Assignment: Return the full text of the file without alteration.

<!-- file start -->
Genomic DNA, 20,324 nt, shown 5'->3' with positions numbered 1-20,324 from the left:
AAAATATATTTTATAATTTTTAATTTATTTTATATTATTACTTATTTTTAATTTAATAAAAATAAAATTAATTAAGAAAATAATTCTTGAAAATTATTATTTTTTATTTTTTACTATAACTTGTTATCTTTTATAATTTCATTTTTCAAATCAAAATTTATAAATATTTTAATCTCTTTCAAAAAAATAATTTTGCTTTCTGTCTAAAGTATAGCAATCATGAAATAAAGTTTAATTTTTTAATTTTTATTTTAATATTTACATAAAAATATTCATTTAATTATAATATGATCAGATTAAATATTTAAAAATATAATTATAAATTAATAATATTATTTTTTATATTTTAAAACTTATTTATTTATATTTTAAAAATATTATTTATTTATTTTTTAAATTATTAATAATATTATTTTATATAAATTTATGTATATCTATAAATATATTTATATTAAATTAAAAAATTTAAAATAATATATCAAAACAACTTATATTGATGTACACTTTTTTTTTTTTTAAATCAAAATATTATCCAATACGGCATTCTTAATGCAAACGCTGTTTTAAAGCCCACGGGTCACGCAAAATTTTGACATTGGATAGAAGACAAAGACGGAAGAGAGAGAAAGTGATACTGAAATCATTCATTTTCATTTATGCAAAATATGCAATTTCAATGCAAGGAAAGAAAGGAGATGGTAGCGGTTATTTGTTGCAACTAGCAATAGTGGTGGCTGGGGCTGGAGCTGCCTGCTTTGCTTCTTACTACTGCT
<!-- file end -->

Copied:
Genomic DNA, 20,324 nt, shown 5'->3' with positions numbered 1-20,324 from the left:
AAAATATATTTTATAATTTTTAATTTATTTTATATTATTACTTATTTTTAATTTAATAAAAATAAAATTAATTAAGAAAATAATTCTTGAAAATTATTATTTTTTATTTTTTACTATAACTTGTTATCTTTTATAATTTCATTTTTCAAATCAAAATTTATAAATATTTTAATCTCTTTCAAAAAAATAATTTTGCTTTCTGTCTAAAGTATAGCAATCATGAAATAAAGTTTAATTTTTTAATTTTTATTTTAATATTTACATAAAAATATTCATTTAATTATAATATGATCAGATTAAATATTTAAAAATATAATTATAAATTAATAATATTATTTTTTATATTTTAAAACTTATTTATTTATATTTTAAAAATATTATTTATTTATTTTTTAAATTATTAATAATATTATTTTATATAAATTTATGTATATCTATAAATATATTTATATTAAATTAAAAAATTTAAAATAATATATCAAAACAACTTATATTGATGTACACTTTTTTTTTTTTTAAATCAAAATATTATCCAATACGGCATTCTTAATGCAAACGCTGTTTTAAAGCCCACGGGTCACGCAAAATTTTGACATTGGATAGAAGACAAAGACGGAAGAGAGAGAAAGTGATACTGAAATCATTCATTTTCATTTATGCAAAATATGCAATTTCAATGCAAGGAAAGAAAGGAGATGGTAGCGGTTATTTGTTGCAACTAGCAATAGTGGTGGCTGGGGCTGGAGCTGCCTGCTTTGCTTCTTACTACTGCT